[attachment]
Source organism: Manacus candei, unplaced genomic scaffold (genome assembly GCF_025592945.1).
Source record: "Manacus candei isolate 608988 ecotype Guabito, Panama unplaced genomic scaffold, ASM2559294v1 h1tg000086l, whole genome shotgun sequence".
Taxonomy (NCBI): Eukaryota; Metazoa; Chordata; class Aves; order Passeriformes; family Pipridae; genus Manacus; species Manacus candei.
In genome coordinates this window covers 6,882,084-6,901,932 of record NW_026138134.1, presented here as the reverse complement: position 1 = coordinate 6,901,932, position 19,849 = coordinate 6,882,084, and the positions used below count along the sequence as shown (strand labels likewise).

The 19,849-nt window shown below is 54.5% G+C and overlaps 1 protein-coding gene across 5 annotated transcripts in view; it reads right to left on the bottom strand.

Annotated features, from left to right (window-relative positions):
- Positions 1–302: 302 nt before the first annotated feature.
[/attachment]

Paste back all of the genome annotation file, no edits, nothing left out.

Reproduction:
Source organism: Manacus candei, unplaced genomic scaffold (genome assembly GCF_025592945.1).
Source record: "Manacus candei isolate 608988 ecotype Guabito, Panama unplaced genomic scaffold, ASM2559294v1 h1tg000086l, whole genome shotgun sequence".
Taxonomy (NCBI): Eukaryota; Metazoa; Chordata; class Aves; order Passeriformes; family Pipridae; genus Manacus; species Manacus candei.
In genome coordinates this window covers 6,882,084-6,901,932 of record NW_026138134.1, presented here as the reverse complement: position 1 = coordinate 6,901,932, position 19,849 = coordinate 6,882,084, and the positions used below count along the sequence as shown (strand labels likewise).

The 19,849-nt window shown below is 54.5% G+C and overlaps 1 protein-coding gene across 5 annotated transcripts in view; it reads right to left on the bottom strand.

Annotated features, from left to right (window-relative positions):
- Positions 1–302: 302 nt before the first annotated feature.